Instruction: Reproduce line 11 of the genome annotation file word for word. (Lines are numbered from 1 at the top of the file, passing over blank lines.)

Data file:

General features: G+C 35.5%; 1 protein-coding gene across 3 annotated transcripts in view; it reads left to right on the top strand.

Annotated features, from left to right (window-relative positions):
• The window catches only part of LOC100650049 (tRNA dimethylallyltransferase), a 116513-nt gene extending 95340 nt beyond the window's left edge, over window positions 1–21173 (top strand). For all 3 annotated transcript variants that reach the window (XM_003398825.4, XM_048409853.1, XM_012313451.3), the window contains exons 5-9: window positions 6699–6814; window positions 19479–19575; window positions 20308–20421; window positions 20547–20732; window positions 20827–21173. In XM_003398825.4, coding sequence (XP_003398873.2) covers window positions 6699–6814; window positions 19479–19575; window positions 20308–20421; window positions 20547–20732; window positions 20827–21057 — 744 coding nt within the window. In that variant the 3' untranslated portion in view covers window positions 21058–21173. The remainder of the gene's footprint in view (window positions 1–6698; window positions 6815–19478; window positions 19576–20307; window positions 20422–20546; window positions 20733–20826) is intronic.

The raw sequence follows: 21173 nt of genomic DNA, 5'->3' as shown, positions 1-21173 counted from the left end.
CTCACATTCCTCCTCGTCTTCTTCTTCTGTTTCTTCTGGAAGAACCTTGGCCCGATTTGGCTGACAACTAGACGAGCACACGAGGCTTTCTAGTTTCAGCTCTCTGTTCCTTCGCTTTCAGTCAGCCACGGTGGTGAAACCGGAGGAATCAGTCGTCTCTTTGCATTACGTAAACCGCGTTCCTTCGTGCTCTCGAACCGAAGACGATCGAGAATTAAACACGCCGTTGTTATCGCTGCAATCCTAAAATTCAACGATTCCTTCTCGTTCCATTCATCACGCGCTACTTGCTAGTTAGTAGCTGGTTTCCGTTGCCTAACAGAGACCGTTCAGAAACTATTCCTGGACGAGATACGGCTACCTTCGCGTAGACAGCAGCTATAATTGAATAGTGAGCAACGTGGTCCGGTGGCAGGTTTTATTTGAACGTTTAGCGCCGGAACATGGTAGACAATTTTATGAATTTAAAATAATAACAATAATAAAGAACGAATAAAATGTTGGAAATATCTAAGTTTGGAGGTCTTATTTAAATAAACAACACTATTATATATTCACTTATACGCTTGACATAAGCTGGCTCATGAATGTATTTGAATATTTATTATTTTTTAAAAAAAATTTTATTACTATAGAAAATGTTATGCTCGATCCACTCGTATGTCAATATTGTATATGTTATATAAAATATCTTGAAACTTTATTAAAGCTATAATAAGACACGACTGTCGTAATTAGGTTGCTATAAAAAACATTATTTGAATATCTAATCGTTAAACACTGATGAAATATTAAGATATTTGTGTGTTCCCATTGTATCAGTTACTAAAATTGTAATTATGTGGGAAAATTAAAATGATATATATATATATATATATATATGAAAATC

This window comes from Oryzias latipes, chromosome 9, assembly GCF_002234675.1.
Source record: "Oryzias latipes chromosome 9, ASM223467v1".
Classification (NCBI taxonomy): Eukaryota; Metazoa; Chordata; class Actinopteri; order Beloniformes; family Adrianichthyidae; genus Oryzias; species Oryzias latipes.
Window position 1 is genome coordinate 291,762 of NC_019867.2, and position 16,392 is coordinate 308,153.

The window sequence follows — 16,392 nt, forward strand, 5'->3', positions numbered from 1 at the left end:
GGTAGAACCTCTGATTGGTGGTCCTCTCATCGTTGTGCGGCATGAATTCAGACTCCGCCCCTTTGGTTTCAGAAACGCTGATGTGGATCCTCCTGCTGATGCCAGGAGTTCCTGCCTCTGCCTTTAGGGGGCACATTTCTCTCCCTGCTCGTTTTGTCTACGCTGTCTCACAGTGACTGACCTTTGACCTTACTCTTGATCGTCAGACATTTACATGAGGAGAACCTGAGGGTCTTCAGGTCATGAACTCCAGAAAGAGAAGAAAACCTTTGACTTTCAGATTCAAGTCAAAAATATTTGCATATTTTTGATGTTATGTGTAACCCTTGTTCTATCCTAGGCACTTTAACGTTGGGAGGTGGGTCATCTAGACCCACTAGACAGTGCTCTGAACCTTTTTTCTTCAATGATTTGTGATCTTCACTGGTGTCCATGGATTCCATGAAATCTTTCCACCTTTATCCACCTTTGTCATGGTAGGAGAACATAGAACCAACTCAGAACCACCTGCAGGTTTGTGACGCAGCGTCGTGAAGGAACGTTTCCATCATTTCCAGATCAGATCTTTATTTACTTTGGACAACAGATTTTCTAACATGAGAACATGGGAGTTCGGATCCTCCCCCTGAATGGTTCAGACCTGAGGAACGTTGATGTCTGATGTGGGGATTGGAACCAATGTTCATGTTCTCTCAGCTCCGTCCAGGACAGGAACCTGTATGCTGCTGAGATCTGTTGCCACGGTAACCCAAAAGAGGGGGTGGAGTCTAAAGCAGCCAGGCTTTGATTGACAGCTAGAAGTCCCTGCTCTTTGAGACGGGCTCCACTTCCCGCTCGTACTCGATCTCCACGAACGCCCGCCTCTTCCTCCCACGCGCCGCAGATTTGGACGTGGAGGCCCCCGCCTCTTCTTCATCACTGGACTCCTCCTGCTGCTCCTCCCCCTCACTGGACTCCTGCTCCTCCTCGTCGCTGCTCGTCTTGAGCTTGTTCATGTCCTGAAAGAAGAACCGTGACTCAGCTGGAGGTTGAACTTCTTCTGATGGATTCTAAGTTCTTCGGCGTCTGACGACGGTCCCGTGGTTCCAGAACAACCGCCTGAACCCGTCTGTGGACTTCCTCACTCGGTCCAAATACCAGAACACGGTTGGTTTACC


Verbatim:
GGTAGAACCTCTGATTGGTGGTCCTCTCATCGTTGTGCGGCATGAATTCAGACTCCGCCCCTTTGGTTTCAGAAACGCTGATGTGGATCCTCCTGCTGATGCCAGGAGTTCCTGCCTCTGCCTTTAGGGGGCACATTTCTCTCCCTGCTCGTTTTGTCTACGCTGTCTCACAGTGACTGACCTTTGACCTTACTCTTGATCGTCAGACATTTACATGAGGAGAACCTGAGGGTCTTCAGGTCATGAACTCCAGAAAGAGAAGAAAACCTTTGACTTTCAGATTCAAGTCAAAAATATTTGCATATTTTTGATGTTATGTGTAACCCTTGTTCTATCCTAGGCACTTTAACGTTGGGAGGTGGGTCATCTAGACCCACTAGACAGTGCTCTGAACCTTTTTTCTTCAATGATTTGTGATCTTCACTGGTGTCCATGGATTCCATGAAATCTTTCCACCTTTATCCACCTTTGTCATGGTAGGAGAACATAGAACCAACTCAGAACCACCTGCAGGTTTGTGACGCAGCGTCGTGAAGGAACGTTTCCATCATTTCCAGATCAGATCTTTATTTACTTTGGACAACAGATTTTCTAACATGAGAACATGGGAGTTCGGATCCTCCCCCTGAATGGTTCAGACCTGAGGAACGTTGATGTCTGATGTGGGGATTGGAACCAATGTTCATGTTCTCTCAGCTCCGTCCAGGACAGGAACCTGTATGCTGCTGAGATCTGTTGCCACGGTAACCCAAAAGAGGGGGTGGAGTCTAAAGCAGCCAGGCTTTGATTGACAGCTAGAAGTCCCTGCTCTTTGAGACGGGCTCCACTTCCCGCTCGTACTCGATCTCCACGAACGCCCGCCTCTTCCTCCCACGCGCCGCAGATTTGGACGTGGAGGCCCCCGCCTCTTCTTCATCACTGGACTCCTCCTGCTGCTCCTCCCCCTCACTGGACTCCTGCTCCTCCTCGTCGCTGCTCGTCTTGAGCTTGTTCATGTCCTGAAAGAAGAACCGTGACTCAGCTGGAGGTTGAACTTCTTCTGATGGATTCTAAGTTCTTCGGCGTCTGACGACGGTCCCGTGGTTCCAGAACAACCGCCTGAACCCGTCTGTGGACTTCCTCACTCGGTCCAAATACCAGAACACGGTTGGTTTACC